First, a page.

The sandwich-bakery category is a huge part of quick service in France, where it accounted for 42 percent of quick-service visits in the year ended June 2006. Also popular in Germany and Spain, the sandwich-bakery category accounted for 18 percent and 17 percent of quick-service visits, respectively.
The coffee, doughnut, muffin and cafeteria category captures a large share of visits in both Canada and Spain. In the year ended June 2006, the category accounted for 36 percent of quick-service visits in Spain, where there are an abundance of small local restaurants, called cafeterias, at which consumers can eat appetizers and snacks standing at a counter or bar. In the year ended May 2006, coffee, doughnut, muffin and cafeteria accounted for 33 percent of quick-service visits in Canada, where the Tim Horton’s chain makes up a huge chunk of that market.
Retail and convenience stores make up the bulk of quick service in Japan. Vastly different from the United States, these Japanese grab-and-go stores carry a wide selection of traditional foods, such as rice balls, steamed buns and bento boxes, which are prepared fresh each day, and a variety of beverages and some sundries. In the year ended June 2006, retail and convenience accounted for nearly three quarters of quick-service visits in Japan.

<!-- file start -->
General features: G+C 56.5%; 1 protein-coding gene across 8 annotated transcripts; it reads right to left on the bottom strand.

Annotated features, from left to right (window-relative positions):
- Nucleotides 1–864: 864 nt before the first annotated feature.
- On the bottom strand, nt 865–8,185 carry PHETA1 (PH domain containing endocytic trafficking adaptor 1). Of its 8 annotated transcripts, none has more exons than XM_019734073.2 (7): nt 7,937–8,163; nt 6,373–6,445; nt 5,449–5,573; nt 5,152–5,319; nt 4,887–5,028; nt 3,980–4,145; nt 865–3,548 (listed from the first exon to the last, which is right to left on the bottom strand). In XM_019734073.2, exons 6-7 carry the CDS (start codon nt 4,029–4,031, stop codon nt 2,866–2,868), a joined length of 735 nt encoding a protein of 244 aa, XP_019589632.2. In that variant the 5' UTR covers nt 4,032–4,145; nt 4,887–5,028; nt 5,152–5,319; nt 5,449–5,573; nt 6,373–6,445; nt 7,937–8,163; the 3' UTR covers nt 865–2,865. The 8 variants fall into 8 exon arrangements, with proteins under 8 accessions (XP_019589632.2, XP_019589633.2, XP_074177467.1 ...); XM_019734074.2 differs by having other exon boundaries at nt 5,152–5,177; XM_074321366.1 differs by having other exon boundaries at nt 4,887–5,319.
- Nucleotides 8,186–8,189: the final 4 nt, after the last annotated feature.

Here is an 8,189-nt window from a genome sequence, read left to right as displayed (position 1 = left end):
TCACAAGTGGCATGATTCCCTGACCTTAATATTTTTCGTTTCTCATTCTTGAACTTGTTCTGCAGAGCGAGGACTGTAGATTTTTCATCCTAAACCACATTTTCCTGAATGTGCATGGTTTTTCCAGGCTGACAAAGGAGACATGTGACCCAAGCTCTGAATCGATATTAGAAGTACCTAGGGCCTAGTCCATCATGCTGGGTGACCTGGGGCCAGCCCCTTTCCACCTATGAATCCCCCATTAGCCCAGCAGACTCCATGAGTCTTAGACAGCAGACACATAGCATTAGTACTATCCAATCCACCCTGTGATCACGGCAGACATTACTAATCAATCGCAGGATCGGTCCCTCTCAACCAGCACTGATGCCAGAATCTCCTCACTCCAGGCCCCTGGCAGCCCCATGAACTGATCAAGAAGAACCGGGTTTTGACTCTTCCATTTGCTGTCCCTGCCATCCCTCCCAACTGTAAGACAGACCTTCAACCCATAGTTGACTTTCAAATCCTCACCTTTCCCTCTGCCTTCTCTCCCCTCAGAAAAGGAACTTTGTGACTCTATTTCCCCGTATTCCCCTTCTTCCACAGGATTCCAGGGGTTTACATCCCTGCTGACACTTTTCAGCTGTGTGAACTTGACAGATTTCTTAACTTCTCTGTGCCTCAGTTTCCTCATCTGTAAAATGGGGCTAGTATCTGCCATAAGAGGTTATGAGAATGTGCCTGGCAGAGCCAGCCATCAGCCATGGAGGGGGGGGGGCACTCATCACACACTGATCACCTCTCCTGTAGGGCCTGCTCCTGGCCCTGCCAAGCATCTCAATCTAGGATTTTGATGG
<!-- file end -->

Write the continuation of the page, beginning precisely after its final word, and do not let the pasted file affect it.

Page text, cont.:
“These are finely tuned to satisfy the needs of the marketplace,” O’Brien said of the Spanish cafeterias and Japanese retail and convenience stores. “They are selling what the market already consumes.”
The traditional regional quick-service category is a big draw in Great Britain, Spain, Japan and Germany. In the year ended June 2006, concepts such as fish and chips accounted for nearly one quarter of all quick-service visits in Great Britain. During the same period, cafeterias captured 18 percent of visits in Spain; noodle shops, beef bowl chains, bento box places and other such concepts captured 12 percent of visits in Japan; and concepts such as curry outlets captured 6 percent of visits in Germany.